It has probably never been easier to study our Bibles. We are living in a time when the Bible is accessible in so many ways: we can read or listen to it in any number of different translations, we can get a list of verses instantly by doing a word or phrase search, we can easily access the definitions of the original Hebrew or Greek words, and there are numerous Bible dictionaries, encyclopedias, and commentaries available.
Often, the hard part of Bible study is choosing where to start. It may feel easiest at some times to just let the Bible fall open and study whatever is on that page, and there is nothing wrong with that. However, having more of a plan can help you to be more consistent. You could start with some of the more well-known chapters of the Bible such as the ones listed here: Bible Beloved Chapters – Study Resources. Or you might want to start with one of the New Testament letters, or a Psalm that you find intriguing, or a Psalm that seems to echo your circumstances. Perhaps a parable that Jesus told has intrigued you. Or maybe there is a characteristic that you feel you could use some guidance on. Or a topic that you want to know more about. Or a Bible character that you feel an affinity with.
The thought of Bible study can be daunting if you already feel busy and just managing to read a few verses is hard enough, but it doesn’t have to be. It doesn’t need to take hours of your time. The beauty of having the Bible at your fingertips on your phone means that you can do it anytime, anywhere, and without having to clean off a work space and gather books and supplies.
Maybe you wonder what the purpose of Bible study is. If you read it regularly, then you know what it says; why would you need to study it? A prerequisite to Bible study really is Bible reading. Having a plan for reading through the whole Bible is a good idea so that we do read all of it. It gives us a firm base so that we know what God’s word says about pretty much any topic, and how it works in real life examples, and it preserves truth when we know what God’s word says and can use it to make sense of things. Without a plan we may be likely to just read from our favourite bits and therefore miss out on some things. However, Bible reading and Bible study are different.
Psalm 119 says: Blessed are they that keep his testimonies, and that seek him with the whole heart” (Psalm 119:2).
Keep is the Hebrew word natsar which means to guard, watch over, or keep.
Seek is the Hebrew word darash which means to resort to, seek with care, or enquire.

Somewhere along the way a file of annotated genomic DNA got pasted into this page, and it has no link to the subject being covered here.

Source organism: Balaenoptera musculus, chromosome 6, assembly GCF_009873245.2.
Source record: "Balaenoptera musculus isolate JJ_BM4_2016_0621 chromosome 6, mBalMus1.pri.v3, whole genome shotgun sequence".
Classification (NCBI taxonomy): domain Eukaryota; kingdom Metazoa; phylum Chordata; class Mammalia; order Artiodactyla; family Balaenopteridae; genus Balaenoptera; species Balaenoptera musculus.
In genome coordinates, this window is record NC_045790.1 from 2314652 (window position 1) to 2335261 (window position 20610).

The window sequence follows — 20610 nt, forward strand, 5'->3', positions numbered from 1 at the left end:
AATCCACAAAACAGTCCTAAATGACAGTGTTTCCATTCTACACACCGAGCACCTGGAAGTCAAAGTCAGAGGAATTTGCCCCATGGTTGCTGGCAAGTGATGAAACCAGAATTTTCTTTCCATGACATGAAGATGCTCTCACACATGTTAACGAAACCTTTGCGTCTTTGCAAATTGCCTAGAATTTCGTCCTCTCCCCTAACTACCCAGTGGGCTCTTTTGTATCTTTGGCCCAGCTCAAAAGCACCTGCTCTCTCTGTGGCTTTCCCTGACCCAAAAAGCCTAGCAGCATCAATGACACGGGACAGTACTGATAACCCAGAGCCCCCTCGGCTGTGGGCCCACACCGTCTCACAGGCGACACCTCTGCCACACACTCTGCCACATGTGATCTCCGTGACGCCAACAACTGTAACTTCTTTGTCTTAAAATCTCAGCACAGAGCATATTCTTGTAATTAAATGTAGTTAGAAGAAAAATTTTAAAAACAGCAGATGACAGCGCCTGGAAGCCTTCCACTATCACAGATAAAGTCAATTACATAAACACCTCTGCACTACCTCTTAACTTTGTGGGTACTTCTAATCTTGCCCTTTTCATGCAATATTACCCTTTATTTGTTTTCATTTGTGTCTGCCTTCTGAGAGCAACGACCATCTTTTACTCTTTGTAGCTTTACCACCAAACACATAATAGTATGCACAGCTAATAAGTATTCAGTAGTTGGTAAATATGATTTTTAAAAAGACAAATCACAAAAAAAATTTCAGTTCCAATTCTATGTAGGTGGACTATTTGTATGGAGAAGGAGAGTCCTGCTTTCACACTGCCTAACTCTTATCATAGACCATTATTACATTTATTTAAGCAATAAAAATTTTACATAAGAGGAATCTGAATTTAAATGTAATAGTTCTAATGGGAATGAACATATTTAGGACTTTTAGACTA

Bible reading, then seems to be the hearing part of keeping the commandments. But Bible study is the seeking, or the delight and meditation which leads to the doing. It is what guides us in preparing our hearts to serve our God.
Here are a few reasons for Bible study:
- To know the truth for ourselves: “Now these Jews were more noble than those in Thessalonica; they received the word with all eagerness, examining the Scriptures daily to see if these things were so. Many of them therefore believed, with not a few Greek women of high standing as well as men.” (Acts 17:11-12 ESV)
- To guard against only hearing what we want to hear: “For the time is coming when people will not endure sound teaching, but having itching ears they will accumulate for themselves teachers to suit their own passions, and will turn away from listening to the truth and wander off into myths.” (2 Timothy 4:3-4 ESV)
- So that we don’t become forgetful hearers. “But the one who looks into the perfect law, the law of liberty, and perseveres, being no hearer who forgets but a doer who acts, he will be blessed in his doing.” (James 1:25 ESV)
- So that we can teach them to the children in our own family or children we spend time with. “You shall teach them to your children, talking of them when you are sitting in your house, and when you are walking by the way, and when you lie down, and when you rise.” (Deuteronomy 11:19 ESV)
So, how exactly does Bible study prepare our hearts? If we want to love the LORD our God with all our heart, mind, and strength, then we have to learn about our God: who He is, what He has done, is doing, and will do. Our love for God, and therefore our willingness to be obedient, is built upon our knowledge of Him. We may think we could survive on the work of others: we could read commentaries, and books about Bible topics, and listen to talks as there are endless choices out there. However, this is second hand knowledge. When we do our own Bible study, we are not simply accumulating information, we are using critical thinking skills to gather information directly from the source. Information we have gathered this way is more likely to become part of who we are. So, as mentioned above, the purpose of Bible study is to know the truth about God and humanity for ourselves, right from the source, and to guard against only hearing what we want to hear. The Bible is what should form our worldview, and give us the ability to discern good and evil, but we have to graduate to solid food as it says in Hebrews 5:14 – “But solid food is for the mature, for those who have their powers of discernment trained by constant practice to distinguish good from evil.”
Bible study also has an outward purpose: action and teaching. We have probably all experienced reading something and then realizing that we didn’t really take anything in. Or we may have read a thought such as “take no thought for tomorrow” and then find ourselves worrying about the future. Taking the time to meditate on what it means to “take no thought for tomorrow” and think about how you can act on that thought, puts the Word into action. When we then take the time to teach God’s ways, it further reinforces what we learn.
So, now that we have established that Bible study is not hard to do, and that it is important, there will be another post soon about how to actually do Bible study.
Photo credit: Jenny Smith (unsplash.com)